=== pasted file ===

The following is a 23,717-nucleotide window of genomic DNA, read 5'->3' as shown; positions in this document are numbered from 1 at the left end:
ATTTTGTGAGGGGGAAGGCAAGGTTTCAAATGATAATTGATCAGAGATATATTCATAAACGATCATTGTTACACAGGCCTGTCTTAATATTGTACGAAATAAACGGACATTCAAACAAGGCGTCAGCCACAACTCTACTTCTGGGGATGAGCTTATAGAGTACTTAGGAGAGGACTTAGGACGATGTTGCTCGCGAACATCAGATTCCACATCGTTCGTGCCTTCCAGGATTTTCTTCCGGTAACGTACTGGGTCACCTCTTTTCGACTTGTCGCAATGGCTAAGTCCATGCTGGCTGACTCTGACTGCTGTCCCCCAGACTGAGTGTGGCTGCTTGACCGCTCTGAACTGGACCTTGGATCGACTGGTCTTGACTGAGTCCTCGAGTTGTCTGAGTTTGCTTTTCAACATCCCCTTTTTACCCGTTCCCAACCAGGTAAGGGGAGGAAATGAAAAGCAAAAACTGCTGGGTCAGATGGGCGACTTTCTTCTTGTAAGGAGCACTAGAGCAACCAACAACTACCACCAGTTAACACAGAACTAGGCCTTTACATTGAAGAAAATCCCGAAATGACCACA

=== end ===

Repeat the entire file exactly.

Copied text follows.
The following is a 23,717-nucleotide window of genomic DNA, read 5'->3' as shown; positions in this document are numbered from 1 at the left end:
ATTTTGTGAGGGGGAAGGCAAGGTTTCAAATGATAATTGATCAGAGATATATTCATAAACGATCATTGTTACACAGGCCTGTCTTAATATTGTACGAAATAAACGGACATTCAAACAAGGCGTCAGCCACAACTCTACTTCTGGGGATGAGCTTATAGAGTACTTAGGAGAGGACTTAGGACGATGTTGCTCGCGAACATCAGATTCCACATCGTTCGTGCCTTCCAGGATTTTCTTCCGGTAACGTACTGGGTCACCTCTTTTCGACTTGTCGCAATGGCTAAGTCCATGCTGGCTGACTCTGACTGCTGTCCCCCAGACTGAGTGTGGCTGCTTGACCGCTCTGAACTGGACCTTGGATCGACTGGTCTTGACTGAGTCCTCGAGTTGTCTGAGTTTGCTTTTCAACATCCCCTTTTTACCCGTTCCCAACCAGGTAAGGGGAGGAAATGAAAAGCAAAAACTGCTGGGTCAGATGGGCGACTTTCTTCTTGTAAGGAGCACTAGAGCAACCAACAACTACCACCAGTTAACACAGAACTAGGCCTTTACATTGAAGAAAATCCCGAAATGACCACA